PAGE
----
Last week Philando Castile’s mother, Valerie Castile, donated $8,000 to a Minnesota school on behalf of the foundation named in honor of her son. The effort was made to help over 300 seniors after they were told they would not be allowed to participate in their graduation ceremony because of unpaid lunch debts.
Across the country the issue of income inequality continues to show up in new and damaging ways. A recent news report about a Rhode Island school district shows the lengths that educators will go to in order to “other” low-income students.
On Sunday Warwick Public Schools announced via its official Facebook page that schools would serve cold sandwiches to students until their lunch balances are paid in full or until an approved payment plan is made.
The action has caused a spirited response from community members, split between those who say the increasing debt is a burden to taxpayers and those who believe the action is an overreach.
“I know as parents this is our responsibility but why take it out on kids if parents are struggling???” Facebook user Jennie Holmes wrote. “The same thing every day is not the greatest way to show children that their parents may need help financially!!!”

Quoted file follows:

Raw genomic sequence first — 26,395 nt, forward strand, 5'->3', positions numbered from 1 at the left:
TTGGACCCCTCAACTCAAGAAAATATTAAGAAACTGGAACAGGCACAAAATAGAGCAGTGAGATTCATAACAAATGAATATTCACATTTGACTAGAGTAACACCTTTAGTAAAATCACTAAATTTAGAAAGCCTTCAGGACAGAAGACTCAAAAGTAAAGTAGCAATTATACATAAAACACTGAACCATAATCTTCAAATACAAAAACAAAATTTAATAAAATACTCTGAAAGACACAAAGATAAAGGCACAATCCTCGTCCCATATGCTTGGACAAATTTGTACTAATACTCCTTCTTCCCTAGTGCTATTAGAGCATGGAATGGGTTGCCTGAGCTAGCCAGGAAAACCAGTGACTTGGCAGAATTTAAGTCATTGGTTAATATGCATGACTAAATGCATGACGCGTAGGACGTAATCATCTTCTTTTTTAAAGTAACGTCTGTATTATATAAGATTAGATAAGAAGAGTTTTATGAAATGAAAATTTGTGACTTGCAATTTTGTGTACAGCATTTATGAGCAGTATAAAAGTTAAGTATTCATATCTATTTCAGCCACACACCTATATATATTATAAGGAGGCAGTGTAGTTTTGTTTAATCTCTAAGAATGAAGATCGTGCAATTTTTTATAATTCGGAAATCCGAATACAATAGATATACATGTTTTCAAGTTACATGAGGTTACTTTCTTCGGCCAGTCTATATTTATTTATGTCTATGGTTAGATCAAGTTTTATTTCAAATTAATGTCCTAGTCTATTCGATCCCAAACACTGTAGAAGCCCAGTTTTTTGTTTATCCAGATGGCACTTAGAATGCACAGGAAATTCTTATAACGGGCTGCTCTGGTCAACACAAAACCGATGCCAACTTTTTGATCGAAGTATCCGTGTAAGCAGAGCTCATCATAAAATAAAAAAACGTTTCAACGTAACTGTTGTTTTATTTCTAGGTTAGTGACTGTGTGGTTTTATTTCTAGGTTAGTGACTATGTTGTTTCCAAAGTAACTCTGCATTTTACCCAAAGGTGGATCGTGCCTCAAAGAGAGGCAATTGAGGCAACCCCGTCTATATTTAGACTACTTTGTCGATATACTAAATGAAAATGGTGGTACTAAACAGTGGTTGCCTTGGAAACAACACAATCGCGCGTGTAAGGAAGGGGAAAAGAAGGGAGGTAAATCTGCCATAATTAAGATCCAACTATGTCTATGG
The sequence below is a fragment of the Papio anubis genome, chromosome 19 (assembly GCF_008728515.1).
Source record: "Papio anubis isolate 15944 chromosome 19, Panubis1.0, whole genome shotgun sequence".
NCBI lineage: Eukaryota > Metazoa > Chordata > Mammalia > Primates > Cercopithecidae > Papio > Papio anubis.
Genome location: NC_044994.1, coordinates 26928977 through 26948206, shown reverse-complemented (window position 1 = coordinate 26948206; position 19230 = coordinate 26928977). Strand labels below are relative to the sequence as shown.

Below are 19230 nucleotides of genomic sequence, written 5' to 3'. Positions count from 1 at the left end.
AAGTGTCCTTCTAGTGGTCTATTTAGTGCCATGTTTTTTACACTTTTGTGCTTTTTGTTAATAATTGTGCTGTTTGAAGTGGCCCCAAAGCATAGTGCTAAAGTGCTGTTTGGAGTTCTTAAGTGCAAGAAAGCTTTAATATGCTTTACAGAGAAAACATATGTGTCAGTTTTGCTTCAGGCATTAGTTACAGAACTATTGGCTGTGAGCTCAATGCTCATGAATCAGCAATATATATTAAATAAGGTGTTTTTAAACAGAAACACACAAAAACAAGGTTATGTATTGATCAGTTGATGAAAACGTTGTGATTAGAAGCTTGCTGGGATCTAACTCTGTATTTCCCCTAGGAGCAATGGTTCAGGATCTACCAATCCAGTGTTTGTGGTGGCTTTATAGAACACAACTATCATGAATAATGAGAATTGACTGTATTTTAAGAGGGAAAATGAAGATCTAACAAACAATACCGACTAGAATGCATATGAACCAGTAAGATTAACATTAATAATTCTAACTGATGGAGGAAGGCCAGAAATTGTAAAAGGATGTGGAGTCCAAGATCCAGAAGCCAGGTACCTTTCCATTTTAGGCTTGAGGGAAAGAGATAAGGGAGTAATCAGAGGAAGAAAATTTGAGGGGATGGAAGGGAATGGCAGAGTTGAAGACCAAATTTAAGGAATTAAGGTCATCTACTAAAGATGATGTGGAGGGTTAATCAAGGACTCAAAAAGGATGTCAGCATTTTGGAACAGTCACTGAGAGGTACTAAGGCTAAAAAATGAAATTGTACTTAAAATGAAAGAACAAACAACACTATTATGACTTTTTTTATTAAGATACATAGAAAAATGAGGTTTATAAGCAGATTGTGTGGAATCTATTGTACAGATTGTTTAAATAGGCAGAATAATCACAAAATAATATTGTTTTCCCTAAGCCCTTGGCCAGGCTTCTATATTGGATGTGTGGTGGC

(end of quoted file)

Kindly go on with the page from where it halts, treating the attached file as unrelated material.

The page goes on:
The school district, which is located 12 miles south of the state capitol of Providence, has accumulated $27,000 in lunch debt, according to a report by WPRI.
In response, Angelica Penta, a local business owner offered to settle $4,000 worth of the debt, but was refused by school officials who said the action would single out students.
WPRI obtained a statement from the school district, which said “it was not in the position to single out or identify specific students that should be selected for a reduction in their lunch debt while excluding others.”
But Penta is upset and thinks the school district is doing more damage than harm.
“There is no need for any child to be denied a hot lunch,” Penta wrote in a Facebook post. “We never know a child’s or their families situation, everyone struggles at some point.”
Interesting that the school is worried about who would feel marginalized when serving peanut butter and jelly sandwiches to those same students instead of the approved food for the day will do just that.
A GoFundMe account has been set up to serve the students and has received over $11,000 on its goal to reach $77,000.
These actions not only place irreparable harm on the students but set up feelings of inadequacy and resentment over a basic necessity that now comes at a steep price.